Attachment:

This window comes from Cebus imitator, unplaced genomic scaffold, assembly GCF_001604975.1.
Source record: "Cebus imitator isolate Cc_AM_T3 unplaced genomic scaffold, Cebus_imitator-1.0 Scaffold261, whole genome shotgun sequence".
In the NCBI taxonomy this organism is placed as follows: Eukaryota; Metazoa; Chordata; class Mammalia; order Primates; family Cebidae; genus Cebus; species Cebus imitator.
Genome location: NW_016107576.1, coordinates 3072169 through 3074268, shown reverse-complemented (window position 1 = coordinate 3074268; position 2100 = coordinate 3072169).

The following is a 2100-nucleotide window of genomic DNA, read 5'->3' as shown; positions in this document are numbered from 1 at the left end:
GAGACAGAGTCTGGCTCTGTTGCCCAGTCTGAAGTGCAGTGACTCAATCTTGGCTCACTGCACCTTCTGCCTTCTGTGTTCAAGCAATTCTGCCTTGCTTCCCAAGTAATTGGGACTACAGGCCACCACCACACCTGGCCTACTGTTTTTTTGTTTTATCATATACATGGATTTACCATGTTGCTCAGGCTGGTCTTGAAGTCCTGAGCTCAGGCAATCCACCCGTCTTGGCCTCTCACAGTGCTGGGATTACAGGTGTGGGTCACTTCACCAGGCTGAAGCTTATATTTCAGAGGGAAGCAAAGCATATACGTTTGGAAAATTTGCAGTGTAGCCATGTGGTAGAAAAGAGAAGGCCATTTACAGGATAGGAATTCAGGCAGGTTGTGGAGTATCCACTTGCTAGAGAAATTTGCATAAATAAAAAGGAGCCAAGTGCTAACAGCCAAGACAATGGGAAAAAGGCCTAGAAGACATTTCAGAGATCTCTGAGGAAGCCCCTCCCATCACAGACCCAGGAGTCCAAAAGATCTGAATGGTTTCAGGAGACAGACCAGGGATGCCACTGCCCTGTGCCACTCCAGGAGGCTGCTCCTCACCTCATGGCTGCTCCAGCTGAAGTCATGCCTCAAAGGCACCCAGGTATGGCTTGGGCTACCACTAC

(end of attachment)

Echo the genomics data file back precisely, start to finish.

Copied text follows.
This window comes from Cebus imitator, unplaced genomic scaffold, assembly GCF_001604975.1.
Source record: "Cebus imitator isolate Cc_AM_T3 unplaced genomic scaffold, Cebus_imitator-1.0 Scaffold261, whole genome shotgun sequence".
In the NCBI taxonomy this organism is placed as follows: Eukaryota; Metazoa; Chordata; class Mammalia; order Primates; family Cebidae; genus Cebus; species Cebus imitator.
Genome location: NW_016107576.1, coordinates 3072169 through 3074268, shown reverse-complemented (window position 1 = coordinate 3074268; position 2100 = coordinate 3072169).

The following is a 2100-nucleotide window of genomic DNA, read 5'->3' as shown; positions in this document are numbered from 1 at the left end:
GAGACAGAGTCTGGCTCTGTTGCCCAGTCTGAAGTGCAGTGACTCAATCTTGGCTCACTGCACCTTCTGCCTTCTGTGTTCAAGCAATTCTGCCTTGCTTCCCAAGTAATTGGGACTACAGGCCACCACCACACCTGGCCTACTGTTTTTTTGTTTTATCATATACATGGATTTACCATGTTGCTCAGGCTGGTCTTGAAGTCCTGAGCTCAGGCAATCCACCCGTCTTGGCCTCTCACAGTGCTGGGATTACAGGTGTGGGTCACTTCACCAGGCTGAAGCTTATATTTCAGAGGGAAGCAAAGCATATACGTTTGGAAAATTTGCAGTGTAGCCATGTGGTAGAAAAGAGAAGGCCATTTACAGGATAGGAATTCAGGCAGGTTGTGGAGTATCCACTTGCTAGAGAAATTTGCATAAATAAAAAGGAGCCAAGTGCTAACAGCCAAGACAATGGGAAAAAGGCCTAGAAGACATTTCAGAGATCTCTGAGGAAGCCCCTCCCATCACAGACCCAGGAGTCCAAAAGATCTGAATGGTTTCAGGAGACAGACCAGGGATGCCACTGCCCTGTGCCACTCCAGGAGGCTGCTCCTCACCTCATGGCTGCTCCAGCTGAAGTCATGCCTCAAAGGCACCCAGGTATGGCTTGGGCTACCACTAC